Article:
\draw[fill=green] (0,\y,2) circle (1pt);
\end{tikzpicture}
\end{document}


• I guess that OP wants different some shading color on the surface of the inner cone Aug 28, 2021 at 12:04
• @BlackMild, you are right, I suppose. So I made an edit. Aug 28, 2021 at 16:09

You can use 3dtools. With phi=90, you can try

\documentclass[border=2mm]{standalone}
\usepackage{tikz}
\usetikzlibrary{3dtools,calc}% https://github.com/marmotghost/tikz-3dtools
\begin{document}
\begin{tikzpicture}[3d/install view={phi=90,theta=70},line cap=butt,line join=round,declare function={R=3; },c/.style={circle,fill,inner sep=1pt}]
\path
(0,0,0) coordinate (O)
(0,0,R)  coordinate (N)
(0,0,-R)  coordinate (S)
(0,2.5*R,-R) coordinate (B)
(0,2.5*R,R) coordinate (T)
;
\path[save named path=sph,3d/screen coords] (O) circle[radius=R];
\pic{3d/circle on sphere={R=R,C={(O)}}};
\pic{3d/circle on sphere={R=R,C={(O)},P={(O)}, n={(1,2,0)}}};
([xshift=-R*1cm]B) -- ([xshift=-R*1cm]T)
([xshift=R*1cm]B) -- ([xshift=R*1cm]T)  (N) -- ([xshift=R*1cm]T);
\draw[3d/hidden]
([xshift=R*1cm]B) -- ([xshift=-R*1cm]B)
([xshift=-R*1cm]B) -- ([xshift=R*1cm]T)
([xshift=-R*1cm]T) -- ([xshift=R*1cm]B)
(T) -- (B)  (S) -- (N) ;
\path   pic{3d/circle on sphere={R=R,C={(B)},P={(B)},n={(0,0,1)}}};

\path [save named path=d] (S) -- ([xshift=-R*1cm]B);
\tikzset{3d/draw ordered paths={d,sph}}
\path foreach \p/\g in {O/180,S/150,N/180,T/90,B/-90}{(\p)node[c]{}+(\g:2.5mm) node{$\p$}};
\end{tikzpicture}
\end{document}


With phi=110, you can try

\documentclass[border=2mm]{standalone}
\usepackage{tikz}
\usetikzlibrary{3dtools,calc}% https://github.com/marmotghost/tikz-3dtools
\begin{document}
\begin{tikzpicture}[3d/install view={phi=110,theta=70},line cap=butt,
line join=round,declare function={R=2; },c/.style={circle,fill,inner sep=1pt}]
\path
(0,0,0) coordinate (O)
(0,0,R)  coordinate (N)
(0,0,-R)  coordinate (S)
(0,2.5*R,-R) coordinate (B)
(0,2.5*R,R) coordinate (T)
;
\path[save named
path=sph,3d/screen coords] (O) circle[radius=R];
\pic{3d/circle on sphere={R=R,C={(O)}}};
\pic{3d/circle on sphere={R=R,C={(O)},P={(O)}, n={(1,2,0)}}};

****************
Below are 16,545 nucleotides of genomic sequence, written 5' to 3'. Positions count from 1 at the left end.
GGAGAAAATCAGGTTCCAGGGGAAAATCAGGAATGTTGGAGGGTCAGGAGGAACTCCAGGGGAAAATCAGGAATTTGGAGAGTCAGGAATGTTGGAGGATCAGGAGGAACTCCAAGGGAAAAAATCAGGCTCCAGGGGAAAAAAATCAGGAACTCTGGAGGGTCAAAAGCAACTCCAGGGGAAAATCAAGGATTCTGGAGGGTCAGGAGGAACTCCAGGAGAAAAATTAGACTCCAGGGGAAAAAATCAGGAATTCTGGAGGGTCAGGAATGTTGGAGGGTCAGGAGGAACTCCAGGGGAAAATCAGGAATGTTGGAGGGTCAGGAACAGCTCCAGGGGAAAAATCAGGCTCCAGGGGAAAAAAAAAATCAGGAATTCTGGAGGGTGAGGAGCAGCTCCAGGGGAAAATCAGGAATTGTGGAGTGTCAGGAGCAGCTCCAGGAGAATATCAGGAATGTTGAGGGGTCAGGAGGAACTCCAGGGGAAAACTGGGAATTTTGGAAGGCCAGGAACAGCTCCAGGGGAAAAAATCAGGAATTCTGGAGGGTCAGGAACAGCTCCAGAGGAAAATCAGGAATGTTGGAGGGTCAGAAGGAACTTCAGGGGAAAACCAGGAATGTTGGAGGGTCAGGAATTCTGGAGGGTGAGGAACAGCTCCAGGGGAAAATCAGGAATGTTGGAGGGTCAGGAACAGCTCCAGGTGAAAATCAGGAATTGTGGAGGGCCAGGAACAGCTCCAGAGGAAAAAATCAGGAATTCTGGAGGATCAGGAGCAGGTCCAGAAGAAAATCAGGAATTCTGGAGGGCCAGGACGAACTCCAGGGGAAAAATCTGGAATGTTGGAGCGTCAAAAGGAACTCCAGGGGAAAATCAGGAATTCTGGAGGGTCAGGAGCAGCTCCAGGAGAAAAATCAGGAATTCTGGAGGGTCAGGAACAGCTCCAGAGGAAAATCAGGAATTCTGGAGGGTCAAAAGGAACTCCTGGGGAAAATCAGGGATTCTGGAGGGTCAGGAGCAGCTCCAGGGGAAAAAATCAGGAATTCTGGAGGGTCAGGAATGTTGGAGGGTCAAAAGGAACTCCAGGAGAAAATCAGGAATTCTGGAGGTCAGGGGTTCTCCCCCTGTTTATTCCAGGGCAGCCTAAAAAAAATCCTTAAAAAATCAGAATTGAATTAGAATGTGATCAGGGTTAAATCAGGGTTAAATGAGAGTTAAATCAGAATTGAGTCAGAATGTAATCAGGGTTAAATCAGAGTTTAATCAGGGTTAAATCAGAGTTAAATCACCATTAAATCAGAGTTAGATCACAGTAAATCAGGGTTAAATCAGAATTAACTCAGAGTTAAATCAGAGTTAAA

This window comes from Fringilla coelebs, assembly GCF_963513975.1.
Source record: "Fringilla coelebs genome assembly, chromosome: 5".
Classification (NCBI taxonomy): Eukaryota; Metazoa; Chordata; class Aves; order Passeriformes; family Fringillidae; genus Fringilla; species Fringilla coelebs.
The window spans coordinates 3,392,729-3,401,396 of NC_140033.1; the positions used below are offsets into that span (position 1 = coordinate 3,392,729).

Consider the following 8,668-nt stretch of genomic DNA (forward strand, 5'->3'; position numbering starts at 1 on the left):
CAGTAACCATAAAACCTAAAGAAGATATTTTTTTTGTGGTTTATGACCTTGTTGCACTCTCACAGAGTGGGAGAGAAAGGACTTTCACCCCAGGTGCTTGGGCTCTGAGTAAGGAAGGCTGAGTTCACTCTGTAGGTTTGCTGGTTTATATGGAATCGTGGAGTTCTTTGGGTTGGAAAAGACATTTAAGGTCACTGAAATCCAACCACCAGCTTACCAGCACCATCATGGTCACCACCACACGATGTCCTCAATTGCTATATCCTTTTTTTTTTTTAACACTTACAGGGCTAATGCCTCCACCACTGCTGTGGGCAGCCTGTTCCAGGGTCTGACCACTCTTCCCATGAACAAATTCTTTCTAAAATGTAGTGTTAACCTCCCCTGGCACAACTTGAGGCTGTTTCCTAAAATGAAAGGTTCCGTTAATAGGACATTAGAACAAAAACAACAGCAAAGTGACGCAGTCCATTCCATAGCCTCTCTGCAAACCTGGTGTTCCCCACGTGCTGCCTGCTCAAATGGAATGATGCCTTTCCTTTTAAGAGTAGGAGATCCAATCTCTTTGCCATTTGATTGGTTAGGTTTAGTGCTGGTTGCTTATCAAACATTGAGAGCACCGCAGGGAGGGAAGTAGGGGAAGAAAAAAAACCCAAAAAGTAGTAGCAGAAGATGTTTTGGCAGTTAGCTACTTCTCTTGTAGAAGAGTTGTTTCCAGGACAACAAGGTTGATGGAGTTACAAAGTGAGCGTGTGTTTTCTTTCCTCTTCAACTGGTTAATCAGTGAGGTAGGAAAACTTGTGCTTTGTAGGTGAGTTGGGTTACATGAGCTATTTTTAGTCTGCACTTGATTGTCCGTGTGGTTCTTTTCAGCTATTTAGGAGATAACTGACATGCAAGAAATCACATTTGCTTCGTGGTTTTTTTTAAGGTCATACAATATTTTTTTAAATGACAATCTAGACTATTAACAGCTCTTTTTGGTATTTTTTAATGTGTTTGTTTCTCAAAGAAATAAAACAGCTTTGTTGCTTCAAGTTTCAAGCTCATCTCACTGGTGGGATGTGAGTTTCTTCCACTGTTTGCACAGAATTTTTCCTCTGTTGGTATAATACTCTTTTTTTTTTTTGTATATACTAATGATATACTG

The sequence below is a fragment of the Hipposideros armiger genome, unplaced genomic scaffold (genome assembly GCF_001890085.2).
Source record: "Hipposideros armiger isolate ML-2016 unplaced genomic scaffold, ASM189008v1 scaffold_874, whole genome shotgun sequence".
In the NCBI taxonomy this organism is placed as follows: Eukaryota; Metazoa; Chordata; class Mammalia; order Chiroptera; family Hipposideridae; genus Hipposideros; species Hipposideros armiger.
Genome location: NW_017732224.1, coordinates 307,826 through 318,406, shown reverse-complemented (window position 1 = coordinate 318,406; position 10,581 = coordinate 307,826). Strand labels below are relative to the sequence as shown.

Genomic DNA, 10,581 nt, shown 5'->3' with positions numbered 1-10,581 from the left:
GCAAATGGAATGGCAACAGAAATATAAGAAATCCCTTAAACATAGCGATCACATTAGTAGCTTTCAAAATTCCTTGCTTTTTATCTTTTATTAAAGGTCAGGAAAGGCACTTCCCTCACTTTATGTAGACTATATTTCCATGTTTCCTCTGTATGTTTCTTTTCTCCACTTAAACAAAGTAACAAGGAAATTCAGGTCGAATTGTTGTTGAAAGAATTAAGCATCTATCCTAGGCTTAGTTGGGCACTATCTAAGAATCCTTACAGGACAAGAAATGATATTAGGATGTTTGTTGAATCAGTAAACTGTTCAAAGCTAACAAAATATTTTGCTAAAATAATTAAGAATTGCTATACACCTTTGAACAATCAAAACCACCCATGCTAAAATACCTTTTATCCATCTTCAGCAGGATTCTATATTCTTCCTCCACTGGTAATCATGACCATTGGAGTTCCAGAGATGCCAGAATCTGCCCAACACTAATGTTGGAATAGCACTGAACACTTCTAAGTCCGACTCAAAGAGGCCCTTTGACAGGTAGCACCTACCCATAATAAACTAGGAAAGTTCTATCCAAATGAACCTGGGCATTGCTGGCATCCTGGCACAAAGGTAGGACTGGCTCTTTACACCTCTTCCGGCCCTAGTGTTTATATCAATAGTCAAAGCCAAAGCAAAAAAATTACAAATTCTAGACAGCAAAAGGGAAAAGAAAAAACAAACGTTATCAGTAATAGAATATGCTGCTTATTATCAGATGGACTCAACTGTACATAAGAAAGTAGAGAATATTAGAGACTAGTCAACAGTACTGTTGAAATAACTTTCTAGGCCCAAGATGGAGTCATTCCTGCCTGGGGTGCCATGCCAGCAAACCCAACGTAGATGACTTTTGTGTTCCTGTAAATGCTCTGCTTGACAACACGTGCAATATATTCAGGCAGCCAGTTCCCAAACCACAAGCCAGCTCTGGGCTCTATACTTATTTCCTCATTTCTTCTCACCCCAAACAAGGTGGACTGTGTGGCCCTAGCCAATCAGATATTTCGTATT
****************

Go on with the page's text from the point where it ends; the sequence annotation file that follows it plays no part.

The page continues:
\draw[3d/hidden] (S) -- (N) (B) -- (T);
\draw[3d/visible] (N) -- (T);
\path (B) [3d/visible/.style={save named path=cyc,draw={none}}] pic{3d/frustum={R=R,r=R,h=2*R}};
\path [save named path=d] (S) -- (B);
\begin{scope} [canvas is xy plane at z=-R]
\path[save named path=rec] (-2*R,-2*R) rectangle (2.5*R,4*R);
\end{scope}
\tikzset{3d/draw ordered paths={rec,d,sph,cyc}}
\path foreach \p/\g in {O/180,S/150,N/180,T/90,B/-90}
{(\p)node[c]{}+(\g:2.5mm) node{$\p$}};
\end{tikzpicture}
\end{document}


• +1: maybe worth noting that 3dtools is not longer under development and not available on CTAN. Aug 26, 2021 at 15:13

A bit try with Asymptote!

Compile the following code at http://asymptote.ualberta.ca/

// settings.render=10;
import solids;
size(10cm,0);
currentprojection=orthographic(1,0,0.15);
currentlight=White;

revolution b=sphere(O,1);
draw(surface(b),yellow+opacity(0.3));
skeleton s;
b.transverse(s,reltime(b.g,0.5),P=currentprojection);
draw(s.transverse.back,dashed+black);
draw(s.transverse.front,black);
path3 yourcicle3 = circle((0,0,0), r=1, normal=(1,0,0.15));
draw(yourcicle3);

draw(shift((0,3,-1))*scale(1,1,2)*unitcylinder,paleyellow+opacity(.5));
draw(scale(.7)*Label("$2R$"),(0,1.5,-1)--(0,1.5,1),Arrows3);
draw((0,0,1)--(0,4,1)^^(0,0,-1)--(0,4,-1),dashed);
draw((0,2,1)--(0,4,-1)^^(0,4,1)--(0,2,-1),linetype(new real[] {8,4}));
draw((0,2,1)--(0,2,-1)^^(0,4,1)--(0,4,-1));
label("$V$",(0,3,0),2dir(0));

draw(circle((0,3,1), r=1, normal=(0,0,1)));
path3 c = circle((0,3,-1), r=1, normal=(0,0,1));
draw(subpath(c,reltime(c,0.25),reltime(c,0.75)),dashed);
draw(subpath(c,reltime(c,0.75),reltime(c,1))&subpath(c,reltime(c,0),reltime(c,0.25)));

path3 pl=(-3,-3,0)--(5,-4.5,0)--(5,2,0)--(-3,3.5,0)--cycle;
draw(surface(shift(0,2,-1)*pl),blue+opacity(.5),black);
draw((0,3,0)--(0,3,-1.5)^^(0,4,-1)--(0,4,-1.5),linetype(new real[] {4,4}));
draw(scale(.7)*Label("$R$"),(0,3,-1.4)--(0,4,-1.4),Arrows3);


• +1: I really should start learning asymptote. Aug 26, 2021 at 19:01
• @Dr.ManuelKuehner I'm surely agree with you. +1 also for me. Aug 26, 2021 at 19:03